Thursday, September 13, 2012

Mendicants—Grey

St. Francis of Assisi
The Mendicant Orders were a 13th century movement that stirred up great controversy in the Middle Ages. Called so from the Latin verb mendicare (to beg), they rejected wealth and possessions in order to emulate their view of the ideal Christian life.

The first group that earned the title "mendicant" was founded by St. Francis of Assisi (1181-1226). Deciding that a life without material possessions was more godly, he created a group that he called the Ordo Fratrum Minorum. Literally, this means Order of Minor Brothers—Francis himself referred to his members as fraticelli, "little brothers"—but from Latin frater through French frere the word became friar to denote these men. Therefore, it is usually now officially called (in English) the Order of the Friars Minor, or the Grey Friars, although colloquially they are called simply Franciscans. His first step was to gather 12 disciples; then he presented his group to Pope Innocent III for official recognition. Innocent was reticent at first, and wanted Francis to return when his group was larger and better established, but (supposedly) he had a dream in which he saw Francis supporting the Basilica of St. John Lateran, which is the Pope's "seat" in his role as Bishop of Rome. Innocent accepted that Francis would support the Church, so he approved the new Order. He had the men tonsured; ordained or not (and Francis never was, another reason that they were "minor" brothers), tonsuring was a mark of their Church connection, and was a way to say "you're part of the team now, so stick with approved doctrine!"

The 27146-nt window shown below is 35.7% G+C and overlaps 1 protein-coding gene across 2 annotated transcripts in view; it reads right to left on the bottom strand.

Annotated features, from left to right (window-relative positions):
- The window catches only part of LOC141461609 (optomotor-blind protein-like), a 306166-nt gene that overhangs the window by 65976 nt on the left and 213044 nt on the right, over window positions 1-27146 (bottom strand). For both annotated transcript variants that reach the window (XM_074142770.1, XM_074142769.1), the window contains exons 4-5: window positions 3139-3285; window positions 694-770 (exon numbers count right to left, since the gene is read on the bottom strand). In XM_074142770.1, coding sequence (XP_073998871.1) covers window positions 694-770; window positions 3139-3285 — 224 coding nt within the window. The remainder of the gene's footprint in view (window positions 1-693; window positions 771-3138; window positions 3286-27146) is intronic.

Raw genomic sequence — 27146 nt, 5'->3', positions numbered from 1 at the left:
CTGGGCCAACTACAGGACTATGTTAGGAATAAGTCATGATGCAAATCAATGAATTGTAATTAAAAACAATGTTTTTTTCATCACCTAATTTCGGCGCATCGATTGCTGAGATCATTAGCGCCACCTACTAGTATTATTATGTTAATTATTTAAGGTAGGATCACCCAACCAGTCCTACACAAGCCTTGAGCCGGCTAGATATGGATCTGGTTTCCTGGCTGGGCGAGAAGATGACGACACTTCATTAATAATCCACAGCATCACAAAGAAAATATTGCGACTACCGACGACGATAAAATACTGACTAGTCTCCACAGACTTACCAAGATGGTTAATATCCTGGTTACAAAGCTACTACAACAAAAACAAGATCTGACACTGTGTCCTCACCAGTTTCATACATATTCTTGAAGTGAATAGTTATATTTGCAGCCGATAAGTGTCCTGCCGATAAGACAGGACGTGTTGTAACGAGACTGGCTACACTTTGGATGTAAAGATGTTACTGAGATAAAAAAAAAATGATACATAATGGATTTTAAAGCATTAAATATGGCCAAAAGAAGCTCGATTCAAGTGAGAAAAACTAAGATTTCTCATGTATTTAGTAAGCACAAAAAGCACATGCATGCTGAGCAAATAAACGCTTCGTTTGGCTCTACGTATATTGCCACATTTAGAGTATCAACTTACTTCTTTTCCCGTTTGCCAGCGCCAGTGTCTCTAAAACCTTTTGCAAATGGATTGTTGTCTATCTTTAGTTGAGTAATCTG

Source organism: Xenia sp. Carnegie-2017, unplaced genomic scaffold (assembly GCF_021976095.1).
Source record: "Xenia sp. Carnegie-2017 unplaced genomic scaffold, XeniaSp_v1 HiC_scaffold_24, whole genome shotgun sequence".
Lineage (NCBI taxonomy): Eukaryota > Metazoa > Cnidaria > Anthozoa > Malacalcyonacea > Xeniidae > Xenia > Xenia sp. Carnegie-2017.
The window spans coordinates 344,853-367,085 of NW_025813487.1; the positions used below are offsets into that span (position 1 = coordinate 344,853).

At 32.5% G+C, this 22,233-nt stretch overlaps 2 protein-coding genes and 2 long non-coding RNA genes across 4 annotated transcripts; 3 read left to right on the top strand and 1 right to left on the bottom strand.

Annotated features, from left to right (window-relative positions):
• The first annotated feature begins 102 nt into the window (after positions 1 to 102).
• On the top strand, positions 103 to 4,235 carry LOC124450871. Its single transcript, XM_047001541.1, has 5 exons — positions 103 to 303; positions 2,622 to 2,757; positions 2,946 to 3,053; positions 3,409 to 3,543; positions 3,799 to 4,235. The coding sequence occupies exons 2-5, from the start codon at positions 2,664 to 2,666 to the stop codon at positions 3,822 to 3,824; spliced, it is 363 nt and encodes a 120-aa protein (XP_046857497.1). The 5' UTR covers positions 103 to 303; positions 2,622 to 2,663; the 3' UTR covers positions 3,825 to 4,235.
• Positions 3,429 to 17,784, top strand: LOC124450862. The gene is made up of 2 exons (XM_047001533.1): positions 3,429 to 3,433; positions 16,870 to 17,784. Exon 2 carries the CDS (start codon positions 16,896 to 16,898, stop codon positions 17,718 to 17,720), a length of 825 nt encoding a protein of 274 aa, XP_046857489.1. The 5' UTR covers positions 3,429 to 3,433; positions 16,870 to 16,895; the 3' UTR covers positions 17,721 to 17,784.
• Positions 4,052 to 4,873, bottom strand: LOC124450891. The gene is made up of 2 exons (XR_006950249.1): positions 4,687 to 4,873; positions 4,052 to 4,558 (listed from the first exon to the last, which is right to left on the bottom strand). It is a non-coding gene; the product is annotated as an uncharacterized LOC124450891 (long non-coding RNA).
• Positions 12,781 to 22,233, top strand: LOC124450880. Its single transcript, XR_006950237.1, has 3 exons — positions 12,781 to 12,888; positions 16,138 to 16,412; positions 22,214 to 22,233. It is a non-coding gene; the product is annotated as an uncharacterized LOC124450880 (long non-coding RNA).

Francis wrote a set of rules that included this:
And let those who have promised obedience take one tunic with a hood, and let those who wish it have another without a hood. And those who must may wear shoes. All the brothers are to wear inexpensive clothing, and they can use sackcloth and other material to mend it with God's blessing.
Maybe it was a dissatisfaction with the growing wealth and opulence of the church, or a desire to do something toward Salvation that didn't require traveling on Crusade, or merely the eloquence of the messengers and the attraction of the message, but the Order grew quickly. Franciscans traveled to preach in England, France, Spain, Hungary; Francis went to Egypt, but returned to make sure the message of the Friars Minor was not being diluted by too many new ideas. Still, he did not feel the need to "rule" his Order: in 1220, he resigned his position as its head, leaving it to Peter of Cattaneo (who died in 1221) and then Elias of Cortona (who, with Franciscan humility, always signed his name "Brother Elias, sinner).

St. Clare of Assisi
He also formed, with St. Clare of Assisi, a sister order; as well as the Third Order of St. Francis for lay people who wish to live as nearly as possible a godly life while still being part of the world.

The nice thing about being a saintly person and creating your own fan club while alive is that, upon your death, your memory is likely to spur people to action. Elias of Cortona immediately started to raise funds for building a church to Francis in Assisi, and labored to get him canonized—which he was, less than than 2 years after his death, by Pope Gregory IX. The new church was far enough along by June 1230 to receive Francis' body.

The Mendicant Orders, and the Franciscans especially, would become involved in serious debates in the future over whether priests or the Church should own property. Those arguments are what provided Umberto Eco with the setting for his best-selling first novel, The Name of the Rose.

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